AIAG has just issued the 2nd Edition of the Statistical Process Control Reference Manual (July 2005). Originally issued in 1991, the SPC Reference Manual was one of the first manuals that was created and published by the then "Big 3" of Ford, Chrysler and GM. Many changes have been made that not only updated and streamlined the manual, but that also added many more statistical methods to the manual. These changes improved the format to create an editable document for future revisions and focused the underlying theme of prevention verses detection in a process control system.
First and foremost, it must be understood that this is a reference manual. It is not a SPC standard. As a reference manual it is not intended to limit the evolution of SPC methods suited to particular processes or commodities. If a new SPC method is developed that is not included in the manual and your customer approves it, by all means, use the new method if it is better suited to your process or product.
A significant amount of material was removed during the updating of the manual to the 2nd edition. The first edition featured step-by-step instructions on how to fill out the eight basic control chart forms. These instructions for how to fill out the forms were much too detailed for a reference manual and were removed to streamline the manual. In addition, the authors recognized that most companies have already developed their own internal training materials for completing SPC forms.
Other changes include the revision of the formatting of the manual to indent the text similar to other AIAG manuals. The updated quality of the graphics and examples help to make the manual much more user friendly. An added feature of the 2nd edition is the use of a "key symbol" in the right hand margin of the pages. This key symbol is used to note information that the authors felt was extremely important for the users of the manual.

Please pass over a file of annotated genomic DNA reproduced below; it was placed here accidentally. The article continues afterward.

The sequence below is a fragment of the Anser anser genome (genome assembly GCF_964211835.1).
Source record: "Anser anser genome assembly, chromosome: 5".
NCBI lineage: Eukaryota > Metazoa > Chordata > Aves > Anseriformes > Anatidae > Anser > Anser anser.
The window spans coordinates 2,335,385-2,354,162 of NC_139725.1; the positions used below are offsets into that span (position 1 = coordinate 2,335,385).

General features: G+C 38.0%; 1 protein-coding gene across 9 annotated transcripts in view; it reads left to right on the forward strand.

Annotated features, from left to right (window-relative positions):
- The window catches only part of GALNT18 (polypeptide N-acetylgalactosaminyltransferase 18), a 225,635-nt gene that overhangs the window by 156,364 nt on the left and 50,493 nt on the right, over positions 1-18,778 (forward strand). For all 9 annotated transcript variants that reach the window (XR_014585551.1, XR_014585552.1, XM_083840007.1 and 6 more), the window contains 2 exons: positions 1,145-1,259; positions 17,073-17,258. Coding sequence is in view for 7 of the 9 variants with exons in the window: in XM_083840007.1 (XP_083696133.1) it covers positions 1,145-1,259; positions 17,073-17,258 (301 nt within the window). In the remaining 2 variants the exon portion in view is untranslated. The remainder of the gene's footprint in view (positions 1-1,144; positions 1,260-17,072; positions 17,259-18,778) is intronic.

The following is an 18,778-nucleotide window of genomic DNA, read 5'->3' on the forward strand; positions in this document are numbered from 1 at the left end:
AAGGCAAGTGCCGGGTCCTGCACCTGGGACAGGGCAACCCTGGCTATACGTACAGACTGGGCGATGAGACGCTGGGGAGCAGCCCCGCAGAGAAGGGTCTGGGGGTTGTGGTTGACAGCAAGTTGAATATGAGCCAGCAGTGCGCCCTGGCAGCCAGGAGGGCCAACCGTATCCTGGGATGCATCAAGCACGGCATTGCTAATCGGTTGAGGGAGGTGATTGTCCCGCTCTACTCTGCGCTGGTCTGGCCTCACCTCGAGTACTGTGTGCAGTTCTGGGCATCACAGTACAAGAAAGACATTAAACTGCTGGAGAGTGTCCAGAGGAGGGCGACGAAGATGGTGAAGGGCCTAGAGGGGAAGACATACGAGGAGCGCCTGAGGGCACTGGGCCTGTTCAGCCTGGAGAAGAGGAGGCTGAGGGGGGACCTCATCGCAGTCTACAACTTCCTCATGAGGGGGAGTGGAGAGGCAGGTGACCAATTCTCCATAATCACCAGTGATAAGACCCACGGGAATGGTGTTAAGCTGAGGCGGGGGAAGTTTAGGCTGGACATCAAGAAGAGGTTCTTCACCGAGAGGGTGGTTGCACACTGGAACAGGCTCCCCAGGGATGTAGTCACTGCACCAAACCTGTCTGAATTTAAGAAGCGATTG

The manual still contains the basic control charts for variable charting such as average and range charts, average and sigma charts, median and range charts, and individual and moving range charts. The basic attribute charts of p, np, c, and u charts were also retained. The new manual includes the additional methods and tools of probability-based charts, short-run charts, charts for detecting small changes, non-normal charts, multivariate charts, tegression vontrol charts, suto-tegression charts and zone charts.
The addition of the new methods really opens the door for application of SPC techniques on processes and products that may not have been previously charted and controlled. The probability control charts include applications for stop light control charts and pre-control charts that can easily be implemented on a gage system. The short-run charts are geared for use in engineering development, JIT short productions runs and job shops. Charts for detecting small changes feature the CUSUM (Cumulative Sum) chart and the EWMA (Exponentially Weighted Moving Average) charts. The use of non-normal charts highlights the use of Shewhart control charts. The multivariate control charts allow for simultaneous control of two or more related characteristics that influence the performance of either a process or product. Finally, the regression control charts note the alternative approach of residual charts.
The manual still details the calculations for Cp, Pp, Cpk and Ppk, but now it is updated to include a more expanded explanation of what process capability is. Its explanation of capability include the indices for both bilateral and unilateral distributions as well as how to handle non-normal and multivariate distributions.
Overall, the updates to the 2nd Edition of the SPC Reference Manual make it a much-improved manual from the first edition. It is streamlined to take out unneeded detail. It added many more methods and tools for SPC which are more suited to specific processes and commodities. Finally, the expanded information on process capability will be a great benefit to its users.